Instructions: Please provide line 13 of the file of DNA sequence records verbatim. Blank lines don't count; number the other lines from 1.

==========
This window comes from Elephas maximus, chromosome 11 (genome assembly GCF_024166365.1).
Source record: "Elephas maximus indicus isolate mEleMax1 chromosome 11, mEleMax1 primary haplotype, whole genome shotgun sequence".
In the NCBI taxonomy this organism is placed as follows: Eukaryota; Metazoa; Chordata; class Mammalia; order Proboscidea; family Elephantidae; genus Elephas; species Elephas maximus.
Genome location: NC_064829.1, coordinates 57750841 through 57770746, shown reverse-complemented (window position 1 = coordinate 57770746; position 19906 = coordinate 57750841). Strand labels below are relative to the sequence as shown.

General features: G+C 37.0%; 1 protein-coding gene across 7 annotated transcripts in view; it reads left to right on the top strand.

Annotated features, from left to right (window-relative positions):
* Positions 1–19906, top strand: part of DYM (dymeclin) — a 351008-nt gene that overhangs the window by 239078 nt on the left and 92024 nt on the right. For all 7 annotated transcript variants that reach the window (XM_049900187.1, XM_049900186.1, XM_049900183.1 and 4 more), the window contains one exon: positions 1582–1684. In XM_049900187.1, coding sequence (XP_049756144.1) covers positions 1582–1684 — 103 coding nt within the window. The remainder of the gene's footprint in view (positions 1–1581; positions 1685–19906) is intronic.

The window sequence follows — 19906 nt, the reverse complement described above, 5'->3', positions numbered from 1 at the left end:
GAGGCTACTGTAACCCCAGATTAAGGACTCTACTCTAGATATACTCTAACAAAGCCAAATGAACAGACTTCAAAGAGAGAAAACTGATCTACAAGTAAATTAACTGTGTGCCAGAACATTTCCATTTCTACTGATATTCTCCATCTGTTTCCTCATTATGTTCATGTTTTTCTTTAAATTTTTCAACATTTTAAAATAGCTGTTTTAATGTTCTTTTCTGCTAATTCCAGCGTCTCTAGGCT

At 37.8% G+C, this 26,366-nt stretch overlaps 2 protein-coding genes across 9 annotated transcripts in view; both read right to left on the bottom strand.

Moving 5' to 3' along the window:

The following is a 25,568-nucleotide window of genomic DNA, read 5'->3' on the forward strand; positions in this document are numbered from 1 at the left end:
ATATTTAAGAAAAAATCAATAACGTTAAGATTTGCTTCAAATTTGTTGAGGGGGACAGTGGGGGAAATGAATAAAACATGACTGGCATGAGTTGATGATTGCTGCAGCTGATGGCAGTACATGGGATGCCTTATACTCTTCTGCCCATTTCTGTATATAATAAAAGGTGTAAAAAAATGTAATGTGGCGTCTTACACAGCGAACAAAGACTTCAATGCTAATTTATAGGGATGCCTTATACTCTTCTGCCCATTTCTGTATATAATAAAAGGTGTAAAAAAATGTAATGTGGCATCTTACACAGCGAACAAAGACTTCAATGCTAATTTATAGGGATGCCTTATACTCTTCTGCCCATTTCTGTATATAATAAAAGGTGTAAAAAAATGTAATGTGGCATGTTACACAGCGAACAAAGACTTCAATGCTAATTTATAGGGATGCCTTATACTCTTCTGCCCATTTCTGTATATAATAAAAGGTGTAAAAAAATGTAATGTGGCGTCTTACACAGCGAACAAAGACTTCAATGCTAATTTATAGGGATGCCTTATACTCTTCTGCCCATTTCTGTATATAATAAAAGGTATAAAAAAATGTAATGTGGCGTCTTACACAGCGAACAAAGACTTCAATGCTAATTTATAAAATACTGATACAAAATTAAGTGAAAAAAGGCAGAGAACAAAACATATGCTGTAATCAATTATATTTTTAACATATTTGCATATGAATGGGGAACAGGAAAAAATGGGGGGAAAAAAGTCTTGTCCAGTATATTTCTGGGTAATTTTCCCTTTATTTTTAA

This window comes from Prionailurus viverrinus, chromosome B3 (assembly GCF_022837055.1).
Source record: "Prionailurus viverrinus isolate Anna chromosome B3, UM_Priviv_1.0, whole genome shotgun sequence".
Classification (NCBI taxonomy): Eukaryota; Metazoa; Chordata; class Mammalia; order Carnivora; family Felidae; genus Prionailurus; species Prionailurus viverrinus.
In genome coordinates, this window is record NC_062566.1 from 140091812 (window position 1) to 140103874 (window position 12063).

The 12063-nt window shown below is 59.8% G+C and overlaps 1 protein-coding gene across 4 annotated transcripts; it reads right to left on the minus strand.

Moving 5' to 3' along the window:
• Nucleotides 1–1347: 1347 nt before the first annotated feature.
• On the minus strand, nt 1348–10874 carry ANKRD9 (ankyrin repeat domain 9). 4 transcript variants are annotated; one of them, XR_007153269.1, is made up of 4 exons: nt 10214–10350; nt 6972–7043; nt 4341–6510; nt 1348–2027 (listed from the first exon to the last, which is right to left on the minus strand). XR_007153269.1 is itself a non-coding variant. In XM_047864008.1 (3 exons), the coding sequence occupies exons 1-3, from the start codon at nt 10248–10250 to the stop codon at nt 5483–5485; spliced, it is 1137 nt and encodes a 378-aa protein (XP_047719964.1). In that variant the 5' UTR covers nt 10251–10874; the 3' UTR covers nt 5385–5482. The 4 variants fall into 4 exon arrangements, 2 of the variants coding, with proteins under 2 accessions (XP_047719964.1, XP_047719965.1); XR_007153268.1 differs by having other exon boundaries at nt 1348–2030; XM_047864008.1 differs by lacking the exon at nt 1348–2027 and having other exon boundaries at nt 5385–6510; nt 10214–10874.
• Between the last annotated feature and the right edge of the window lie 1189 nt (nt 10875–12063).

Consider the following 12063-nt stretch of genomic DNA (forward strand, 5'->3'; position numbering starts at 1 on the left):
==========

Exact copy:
ATATTTAAGAAAAAATCAATAACGTTAAGATTTGCTTCAAATTTGTTGAGGGGGACAGTGGGGGAAATGAATAAAACATGACTGGCATGAGTTGATGATTGCTGCAGCTGATGGCAGTACATGGGATGCCTTATACTCTTCTGCCCATTTCTGTATATAATAAAAGGTGTAAAAAAATGTAATGTGGCGTCTTACACAGCGAACAAAGACTTCAATGCTAATTTATAGGGATGCCTTATACTCTTCTGCCCATTTCTGTATATAATAAAAGGTGTAAAAAAATGTAATGTGGCATCTTACACAGCGAACAAAGACTTCAATGCTAATTTATAGGGATGCCTTATACTCTTCTGCCCATTTCTGTATATAATAAAAGGTGTAAAAAAATGTAATGTGGCATGTTACACAGCGAACAAAGACTTCAATGCTAATTTATAGGGATGCCTTATACTCTTCTGCCCATTTCTGTATATAATAAAAGGTGTAAAAAAATGTAATGTGGCGTCTTACACAGCGAACAAAGACTTCAATGCTAATTTATAGGGATGCCTTATACTCTTCTGCCCATTTCTGTATATAATAAAAGGTATAAAAAAATGTAATGTGGCGTCTTACACAGCGAACAAAGACTTCAATGCTAATTTATAAAATACTGATACAAAATTAAGTGAAAAAAGGCAGAGAACAAAACATATGCTGTAATCAATTATATTTTTAACATATTTGCATATGAATGGGGAACAGGAAAAAATGGGGGGAAAAAAGTCTTGTCCAGTATATTTCTGGGTAATTTTCCCTTTATTTTTAA